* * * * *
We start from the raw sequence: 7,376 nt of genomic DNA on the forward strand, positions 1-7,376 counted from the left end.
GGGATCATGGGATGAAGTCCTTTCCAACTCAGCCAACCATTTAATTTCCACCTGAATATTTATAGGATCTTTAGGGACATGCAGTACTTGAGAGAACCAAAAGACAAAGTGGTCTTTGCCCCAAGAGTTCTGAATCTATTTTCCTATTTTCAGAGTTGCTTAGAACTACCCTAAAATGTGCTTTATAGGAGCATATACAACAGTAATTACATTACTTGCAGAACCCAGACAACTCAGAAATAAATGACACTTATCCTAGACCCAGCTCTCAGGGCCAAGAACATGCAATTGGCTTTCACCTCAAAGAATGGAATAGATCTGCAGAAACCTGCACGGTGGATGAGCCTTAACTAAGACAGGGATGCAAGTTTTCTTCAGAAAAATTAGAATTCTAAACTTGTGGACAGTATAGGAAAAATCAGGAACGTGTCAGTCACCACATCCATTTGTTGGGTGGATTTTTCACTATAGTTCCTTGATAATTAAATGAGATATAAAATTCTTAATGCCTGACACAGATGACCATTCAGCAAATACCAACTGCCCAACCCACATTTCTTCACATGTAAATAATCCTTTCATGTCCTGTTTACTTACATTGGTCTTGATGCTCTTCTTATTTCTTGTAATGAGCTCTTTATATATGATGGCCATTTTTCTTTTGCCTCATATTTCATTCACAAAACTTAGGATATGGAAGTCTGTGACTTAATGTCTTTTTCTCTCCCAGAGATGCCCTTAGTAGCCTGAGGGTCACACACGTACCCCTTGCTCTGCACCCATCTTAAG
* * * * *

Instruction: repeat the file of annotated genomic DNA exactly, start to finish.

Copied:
We start from the raw sequence: 7,376 nt of genomic DNA on the forward strand, positions 1-7,376 counted from the left end.
GGGATCATGGGATGAAGTCCTTTCCAACTCAGCCAACCATTTAATTTCCACCTGAATATTTATAGGATCTTTAGGGACATGCAGTACTTGAGAGAACCAAAAGACAAAGTGGTCTTTGCCCCAAGAGTTCTGAATCTATTTTCCTATTTTCAGAGTTGCTTAGAACTACCCTAAAATGTGCTTTATAGGAGCATATACAACAGTAATTACATTACTTGCAGAACCCAGACAACTCAGAAATAAATGACACTTATCCTAGACCCAGCTCTCAGGGCCAAGAACATGCAATTGGCTTTCACCTCAAAGAATGGAATAGATCTGCAGAAACCTGCACGGTGGATGAGCCTTAACTAAGACAGGGATGCAAGTTTTCTTCAGAAAAATTAGAATTCTAAACTTGTGGACAGTATAGGAAAAATCAGGAACGTGTCAGTCACCACATCCATTTGTTGGGTGGATTTTTCACTATAGTTCCTTGATAATTAAATGAGATATAAAATTCTTAATGCCTGACACAGATGACCATTCAGCAAATACCAACTGCCCAACCCACATTTCTTCACATGTAAATAATCCTTTCATGTCCTGTTTACTTACATTGGTCTTGATGCTCTTCTTATTTCTTGTAATGAGCTCTTTATATATGATGGCCATTTTTCTTTTGCCTCATATTTCATTCACAAAACTTAGGATATGGAAGTCTGTGACTTAATGTCTTTTTCTCTCCCAGAGATGCCCTTAGTAGCCTGAGGGTCACACACGTACCCCTTGCTCTGCACCCATCTTAAG